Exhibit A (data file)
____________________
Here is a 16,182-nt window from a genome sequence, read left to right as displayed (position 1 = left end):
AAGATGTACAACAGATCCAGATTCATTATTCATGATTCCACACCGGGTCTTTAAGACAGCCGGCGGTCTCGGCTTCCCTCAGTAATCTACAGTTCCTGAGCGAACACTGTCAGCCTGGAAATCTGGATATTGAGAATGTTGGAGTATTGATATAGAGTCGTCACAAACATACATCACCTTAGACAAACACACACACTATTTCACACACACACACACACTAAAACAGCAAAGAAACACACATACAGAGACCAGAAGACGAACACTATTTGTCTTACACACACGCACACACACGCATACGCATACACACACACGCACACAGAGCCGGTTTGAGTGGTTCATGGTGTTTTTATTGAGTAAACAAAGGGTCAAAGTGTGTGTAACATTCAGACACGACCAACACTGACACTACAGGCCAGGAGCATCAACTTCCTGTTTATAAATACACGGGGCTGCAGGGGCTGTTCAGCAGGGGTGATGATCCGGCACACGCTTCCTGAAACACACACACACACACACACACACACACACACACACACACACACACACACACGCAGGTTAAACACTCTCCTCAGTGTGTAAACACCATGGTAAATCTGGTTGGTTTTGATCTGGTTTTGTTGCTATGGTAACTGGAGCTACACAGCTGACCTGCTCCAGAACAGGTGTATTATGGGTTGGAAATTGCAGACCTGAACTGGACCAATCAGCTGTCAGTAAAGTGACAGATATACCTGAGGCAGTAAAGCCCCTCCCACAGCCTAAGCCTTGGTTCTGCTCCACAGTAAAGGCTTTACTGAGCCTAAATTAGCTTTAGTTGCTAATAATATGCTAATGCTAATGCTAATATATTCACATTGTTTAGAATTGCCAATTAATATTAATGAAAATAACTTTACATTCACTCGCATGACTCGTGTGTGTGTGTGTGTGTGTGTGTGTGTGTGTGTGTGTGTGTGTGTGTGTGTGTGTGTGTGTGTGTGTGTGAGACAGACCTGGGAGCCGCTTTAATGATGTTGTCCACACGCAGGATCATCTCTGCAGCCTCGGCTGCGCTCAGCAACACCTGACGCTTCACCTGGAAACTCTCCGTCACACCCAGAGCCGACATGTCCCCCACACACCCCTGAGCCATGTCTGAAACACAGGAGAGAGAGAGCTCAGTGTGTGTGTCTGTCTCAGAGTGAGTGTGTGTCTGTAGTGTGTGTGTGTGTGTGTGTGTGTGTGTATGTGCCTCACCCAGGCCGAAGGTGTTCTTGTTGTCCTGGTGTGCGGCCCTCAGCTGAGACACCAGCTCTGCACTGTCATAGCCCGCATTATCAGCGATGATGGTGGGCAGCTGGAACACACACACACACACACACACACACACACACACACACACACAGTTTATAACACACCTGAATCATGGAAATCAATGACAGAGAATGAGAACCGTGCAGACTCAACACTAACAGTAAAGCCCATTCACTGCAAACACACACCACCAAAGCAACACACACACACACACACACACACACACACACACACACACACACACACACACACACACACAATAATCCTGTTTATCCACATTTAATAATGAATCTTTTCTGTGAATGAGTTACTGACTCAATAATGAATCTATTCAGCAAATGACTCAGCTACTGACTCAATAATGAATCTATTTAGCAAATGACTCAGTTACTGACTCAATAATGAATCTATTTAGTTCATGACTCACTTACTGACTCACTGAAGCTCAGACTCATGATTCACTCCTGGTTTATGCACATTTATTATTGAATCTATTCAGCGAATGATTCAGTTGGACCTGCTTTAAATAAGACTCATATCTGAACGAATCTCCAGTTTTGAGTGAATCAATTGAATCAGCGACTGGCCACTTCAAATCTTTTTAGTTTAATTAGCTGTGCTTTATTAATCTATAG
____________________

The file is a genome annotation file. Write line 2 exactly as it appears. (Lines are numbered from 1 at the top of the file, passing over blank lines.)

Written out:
AAGATGTACAACAGATCCAGATTCATTATTCATGATTCCACACCGGGTCTTTAAGACAGCCGGCGGTCTCGGCTTCCCTCAGTAATCTACAGTTCCTGAGCGAACACTGTCAGCCTGGAAATCTGGATATTGAGAATGTTGGAGTATTGATATAGAGTCGTCACAAACATACATCACCTTAGACAAACACACACACTATTTCACACACACACACACACTAAAACAGCAAAGAAACACACATACAGAGACCAGAAGACGAACACTATTTGTCTTACACACACGCACACACACGCATACGCATACACACACACGCACACAGAGCCGGTTTGAGTGGTTCATGGTGTTTTTATTGAGTAAACAAAGGGTCAAAGTGTGTGTAACATTCAGACACGACCAACACTGACACTACAGGCCAGGAGCATCAACTTCCTGTTTATAAATACACGGGGCTGCAGGGGCTGTTCAGCAGGGGTGATGATCCGGCACACGCTTCCTGAAACACACACACACACACACACACACACACACACACACACACACACACACACACGCAGGTTAAACACTCTCCTCAGTGTGTAAACACCATGGTAAATCTGGTTGGTTTTGATCTGGTTTTGTTGCTATGGTAACTGGAGCTACACAGCTGACCTGCTCCAGAACAGGTGTATTATGGGTTGGAAATTGCAGACCTGAACTGGACCAATCAGCTGTCAGTAAAGTGACAGATATACCTGAGGCAGTAAAGCCCCTCCCACAGCCTAAGCCTTGGTTCTGCTCCACAGTAAAGGCTTTACTGAGCCTAAATTAGCTTTAGTTGCTAATAATATGCTAATGCTAATGCTAATATATTCACATTGTTTAGAATTGCCAATTAATATTAATGAAAATAACTTTACATTCACTCGCATGACTCGTGTGTGTGTGTGTGTGTGTGTGTGTGTGTGTGTGTGTGTGTGTGTGTGTGTGTGTGTGTGTGTGTGTGTGAGACAGACCTGGGAGCCGCTTTAATGATGTTGTCCACACGCAGGATCATCTCTGCAGCCTCGGCTGCGCTCAGCAACACCTGACGCTTCACCTGGAAACTCTCCGTCACACCCAGAGCCGACATGTCCCCCACACACCCCTGAGCCATGTCTGAAACACAGGAGAGAGAGAGCTCAGTGTGTGTGTCTGTCTCAGAGTGAGTGTGTGTCTGTAGTGTGTGTGTGTGTGTGTGTGTGTGTGTATGTGCCTCACCCAGGCCGAAGGTGTTCTTGTTGTCCTGGTGTGCGGCCCTCAGCTGAGACACCAGCTCTGCACTGTCATAGCCCGCATTATCAGCGATGATGGTGGGCAGCTGGAACACACACACACACACACACACACACACACACACACACACACAGTTTATAACACACCTGAATCATGGAAATCAATGACAGAGAATGAGAACCGTGCAGACTCAACACTAACAGTAAAGCCCATTCACTGCAAACACACACCACCAAAGCAACACACACACACACACACACACACACACACACACACACACACACACACACACACACACACAATAATCCTGTTTATCCACATTTAATAATGAATCTTTTCTGTGAATGAGTTACTGACTCAATAATGAATCTATTCAGCAAATGACTCAGCTACTGACTCAATAATGAATCTATTTAGCAAATGACTCAGTTACTGACTCAATAATGAATCTATTTAGTTCATGACTCACTTACTGACTCACTGAAGCTCAGACTCATGATTCACTCCTGGTTTATGCACATTTATTATTGAATCTATTCAGCGAATGATTCAGTTGGACCTGCTTTAAATAAGACTCATATCTGAACGAATCTCCAGTTTTGAGTGAATCAATTGAATCAGCGACTGGCCACTTCAAATCTTTTTAGTTTAATTAGCTGTGCTTTATTAATCTATAG